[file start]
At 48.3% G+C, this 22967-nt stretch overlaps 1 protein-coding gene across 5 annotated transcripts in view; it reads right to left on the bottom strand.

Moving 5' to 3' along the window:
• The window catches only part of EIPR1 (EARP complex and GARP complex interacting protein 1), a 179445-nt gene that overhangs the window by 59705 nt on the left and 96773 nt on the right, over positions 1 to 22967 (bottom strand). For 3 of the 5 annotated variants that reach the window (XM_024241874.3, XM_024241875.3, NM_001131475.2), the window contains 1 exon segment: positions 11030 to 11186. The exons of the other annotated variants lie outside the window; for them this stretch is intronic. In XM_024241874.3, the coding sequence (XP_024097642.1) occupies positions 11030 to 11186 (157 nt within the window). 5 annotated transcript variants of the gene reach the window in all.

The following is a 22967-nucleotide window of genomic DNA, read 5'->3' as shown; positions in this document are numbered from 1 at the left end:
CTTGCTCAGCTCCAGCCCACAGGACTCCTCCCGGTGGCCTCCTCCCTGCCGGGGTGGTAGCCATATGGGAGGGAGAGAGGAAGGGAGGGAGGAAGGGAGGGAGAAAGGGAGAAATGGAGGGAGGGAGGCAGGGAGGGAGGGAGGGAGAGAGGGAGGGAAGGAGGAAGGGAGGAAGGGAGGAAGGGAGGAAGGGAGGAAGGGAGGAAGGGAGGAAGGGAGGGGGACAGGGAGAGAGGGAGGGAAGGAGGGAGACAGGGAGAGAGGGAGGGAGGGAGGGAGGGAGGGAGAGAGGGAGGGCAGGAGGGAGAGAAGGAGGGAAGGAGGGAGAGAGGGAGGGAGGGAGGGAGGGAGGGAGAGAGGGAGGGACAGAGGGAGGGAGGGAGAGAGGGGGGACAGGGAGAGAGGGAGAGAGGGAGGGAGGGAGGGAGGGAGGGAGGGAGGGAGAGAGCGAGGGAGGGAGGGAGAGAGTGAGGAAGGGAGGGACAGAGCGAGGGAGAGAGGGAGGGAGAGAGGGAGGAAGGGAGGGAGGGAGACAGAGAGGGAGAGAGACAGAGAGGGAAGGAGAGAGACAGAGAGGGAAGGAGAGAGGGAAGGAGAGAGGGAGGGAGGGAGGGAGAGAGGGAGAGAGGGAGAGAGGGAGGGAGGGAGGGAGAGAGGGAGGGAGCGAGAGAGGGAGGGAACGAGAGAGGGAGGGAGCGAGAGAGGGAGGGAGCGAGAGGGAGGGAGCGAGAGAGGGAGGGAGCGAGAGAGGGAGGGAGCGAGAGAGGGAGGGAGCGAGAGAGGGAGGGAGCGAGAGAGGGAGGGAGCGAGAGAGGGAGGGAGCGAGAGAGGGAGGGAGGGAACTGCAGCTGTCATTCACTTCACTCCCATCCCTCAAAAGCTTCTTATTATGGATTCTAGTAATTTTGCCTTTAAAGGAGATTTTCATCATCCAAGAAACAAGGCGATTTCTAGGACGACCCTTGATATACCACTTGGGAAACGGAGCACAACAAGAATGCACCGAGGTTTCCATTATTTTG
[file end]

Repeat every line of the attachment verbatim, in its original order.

At 48.3% G+C, this 22967-nt stretch overlaps 1 protein-coding gene across 5 annotated transcripts in view; it reads right to left on the bottom strand.

Moving 5' to 3' along the window:
• The window catches only part of EIPR1 (EARP complex and GARP complex interacting protein 1), a 179445-nt gene that overhangs the window by 59705 nt on the left and 96773 nt on the right, over positions 1 to 22967 (bottom strand). For 3 of the 5 annotated variants that reach the window (XM_024241874.3, XM_024241875.3, NM_001131475.2), the window contains 1 exon segment: positions 11030 to 11186. The exons of the other annotated variants lie outside the window; for them this stretch is intronic. In XM_024241874.3, the coding sequence (XP_024097642.1) occupies positions 11030 to 11186 (157 nt within the window). 5 annotated transcript variants of the gene reach the window in all.

The following is a 22967-nucleotide window of genomic DNA, read 5'->3' as shown; positions in this document are numbered from 1 at the left end:
CTTGCTCAGCTCCAGCCCACAGGACTCCTCCCGGTGGCCTCCTCCCTGCCGGGGTGGTAGCCATATGGGAGGGAGAGAGGAAGGGAGGGAGGAAGGGAGGGAGAAAGGGAGAAATGGAGGGAGGGAGGCAGGGAGGGAGGGAGGGAGAGAGGGAGGGAAGGAGGAAGGGAGGAAGGGAGGAAGGGAGGAAGGGAGGAAGGGAGGAAGGGAGGAAGGGAGGGGGACAGGGAGAGAGGGAGGGAAGGAGGGAGACAGGGAGAGAGGGAGGGAGGGAGGGAGGGAGGGAGAGAGGGAGGGCAGGAGGGAGAGAAGGAGGGAAGGAGGGAGAGAGGGAGGGAGGGAGGGAGGGAGGGAGAGAGGGAGGGACAGAGGGAGGGAGGGAGAGAGGGGGGACAGGGAGAGAGGGAGAGAGGGAGGGAGGGAGGGAGGGAGGGAGGGAGGGAGAGAGCGAGGGAGGGAGGGAGAGAGTGAGGAAGGGAGGGACAGAGCGAGGGAGAGAGGGAGGGAGAGAGGGAGGAAGGGAGGGAGGGAGACAGAGAGGGAGAGAGACAGAGAGGGAAGGAGAGAGACAGAGAGGGAAGGAGAGAGGGAAGGAGAGAGGGAGGGAGGGAGGGAGAGAGGGAGAGAGGGAGAGAGGGAGGGAGGGAGGGAGAGAGGGAGGGAGCGAGAGAGGGAGGGAACGAGAGAGGGAGGGAGCGAGAGAGGGAGGGAGCGAGAGGGAGGGAGCGAGAGAGGGAGGGAGCGAGAGAGGGAGGGAGCGAGAGAGGGAGGGAGCGAGAGAGGGAGGGAGCGAGAGAGGGAGGGAGCGAGAGAGGGAGGGAGCGAGAGAGGGAGGGAGGGAACTGCAGCTGTCATTCACTTCACTCCCATCCCTCAAAAGCTTCTTATTATGGATTCTAGTAATTTTGCCTTTAAAGGAGATTTTCATCATCCAAGAAACAAGGCGATTTCTAGGACGACCCTTGATATACCACTTGGGAAACGGAGCACAACAAGAATGCACCGAGGTTTCCATTATTTTG